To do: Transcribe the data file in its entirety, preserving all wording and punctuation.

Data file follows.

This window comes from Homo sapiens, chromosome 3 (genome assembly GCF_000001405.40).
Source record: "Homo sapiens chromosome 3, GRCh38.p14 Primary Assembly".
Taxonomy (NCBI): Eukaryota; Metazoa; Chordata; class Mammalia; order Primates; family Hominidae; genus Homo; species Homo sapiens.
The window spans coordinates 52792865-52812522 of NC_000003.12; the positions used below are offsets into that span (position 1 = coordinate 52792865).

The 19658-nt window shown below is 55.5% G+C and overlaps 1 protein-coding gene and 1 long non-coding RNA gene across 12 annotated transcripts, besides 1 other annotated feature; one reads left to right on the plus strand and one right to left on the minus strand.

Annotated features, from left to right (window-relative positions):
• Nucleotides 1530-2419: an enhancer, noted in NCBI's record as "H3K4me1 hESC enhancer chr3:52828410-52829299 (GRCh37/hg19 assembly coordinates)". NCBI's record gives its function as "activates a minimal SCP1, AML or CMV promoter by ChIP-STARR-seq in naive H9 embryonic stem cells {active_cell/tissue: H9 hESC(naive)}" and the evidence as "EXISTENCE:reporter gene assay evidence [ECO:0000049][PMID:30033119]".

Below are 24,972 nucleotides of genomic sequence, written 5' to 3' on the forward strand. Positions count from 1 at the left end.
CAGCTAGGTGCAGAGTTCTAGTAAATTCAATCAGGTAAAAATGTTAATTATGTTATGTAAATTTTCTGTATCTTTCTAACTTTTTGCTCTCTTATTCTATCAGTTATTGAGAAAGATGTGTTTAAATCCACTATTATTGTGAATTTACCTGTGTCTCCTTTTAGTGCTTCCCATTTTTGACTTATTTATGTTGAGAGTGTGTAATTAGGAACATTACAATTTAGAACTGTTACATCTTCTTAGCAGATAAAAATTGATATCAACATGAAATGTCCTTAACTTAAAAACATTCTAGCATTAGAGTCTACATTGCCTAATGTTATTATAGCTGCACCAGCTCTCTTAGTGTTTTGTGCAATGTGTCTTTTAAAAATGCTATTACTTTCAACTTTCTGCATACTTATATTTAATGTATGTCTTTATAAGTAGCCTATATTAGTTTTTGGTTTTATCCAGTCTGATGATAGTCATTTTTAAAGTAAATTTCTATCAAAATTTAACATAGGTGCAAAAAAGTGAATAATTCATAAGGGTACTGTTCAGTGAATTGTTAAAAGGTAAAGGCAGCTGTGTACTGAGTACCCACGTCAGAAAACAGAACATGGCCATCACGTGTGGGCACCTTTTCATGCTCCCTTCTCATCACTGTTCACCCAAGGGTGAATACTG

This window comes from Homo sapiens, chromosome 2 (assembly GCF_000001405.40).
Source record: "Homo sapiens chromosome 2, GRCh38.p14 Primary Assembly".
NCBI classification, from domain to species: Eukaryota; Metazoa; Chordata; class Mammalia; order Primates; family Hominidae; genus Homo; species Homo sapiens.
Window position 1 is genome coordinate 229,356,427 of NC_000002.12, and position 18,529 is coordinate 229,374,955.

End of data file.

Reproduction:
This window comes from Homo sapiens, chromosome 3 (genome assembly GCF_000001405.40).
Source record: "Homo sapiens chromosome 3, GRCh38.p14 Primary Assembly".
Taxonomy (NCBI): Eukaryota; Metazoa; Chordata; class Mammalia; order Primates; family Hominidae; genus Homo; species Homo sapiens.
The window spans coordinates 52792865-52812522 of NC_000003.12; the positions used below are offsets into that span (position 1 = coordinate 52792865).

The 19658-nt window shown below is 55.5% G+C and overlaps 1 protein-coding gene and 1 long non-coding RNA gene across 12 annotated transcripts, besides 1 other annotated feature; one reads left to right on the plus strand and one right to left on the minus strand.

Annotated features, from left to right (window-relative positions):
• Nucleotides 1530-2419: an enhancer, noted in NCBI's record as "H3K4me1 hESC enhancer chr3:52828410-52829299 (GRCh37/hg19 assembly coordinates)". NCBI's record gives its function as "activates a minimal SCP1, AML or CMV promoter by ChIP-STARR-seq in naive H9 embryonic stem cells {active_cell/tissue: H9 hESC(naive)}" and the evidence as "EXISTENCE:reporter gene assay evidence [ECO:0000049][PMID:30033119]".

Below are 24,972 nucleotides of genomic sequence, written 5' to 3' on the forward strand. Positions count from 1 at the left end.
CAGCTAGGTGCAGAGTTCTAGTAAATTCAATCAGGTAAAAATGTTAATTATGTTATGTAAATTTTCTGTATCTTTCTAACTTTTTGCTCTCTTATTCTATCAGTTATTGAGAAAGATGTGTTTAAATCCACTATTATTGTGAATTTACCTGTGTCTCCTTTTAGTGCTTCCCATTTTTGACTTATTTATGTTGAGAGTGTGTAATTAGGAACATTACAATTTAGAACTGTTACATCTTCTTAGCAGATAAAAATTGATATCAACATGAAATGTCCTTAACTTAAAAACATTCTAGCATTAGAGTCTACATTGCCTAATGTTATTATAGCTGCACCAGCTCTCTTAGTGTTTTGTGCAATGTGTCTTTTAAAAATGCTATTACTTTCAACTTTCTGCATACTTATATTTAATGTATGTCTTTATAAGTAGCCTATATTAGTTTTTGGTTTTATCCAGTCTGATGATAGTCATTTTTAAAGTAAATTTCTATCAAAATTTAACATAGGTGCAAAAAAGTGAATAATTCATAAGGGTACTGTTCAGTGAATTGTTAAAAGGTAAAGGCAGCTGTGTACTGAGTACCCACGTCAGAAAACAGAACATGGCCATCACGTGTGGGCACCTTTTCATGCTCCCTTCTCATCACTGTTCACCCAAGGGTGAATACTG

This window comes from Homo sapiens, chromosome 2 (assembly GCF_000001405.40).
Source record: "Homo sapiens chromosome 2, GRCh38.p14 Primary Assembly".
NCBI classification, from domain to species: Eukaryota; Metazoa; Chordata; class Mammalia; order Primates; family Hominidae; genus Homo; species Homo sapiens.
Window position 1 is genome coordinate 229,356,427 of NC_000002.12, and position 18,529 is coordinate 229,374,955.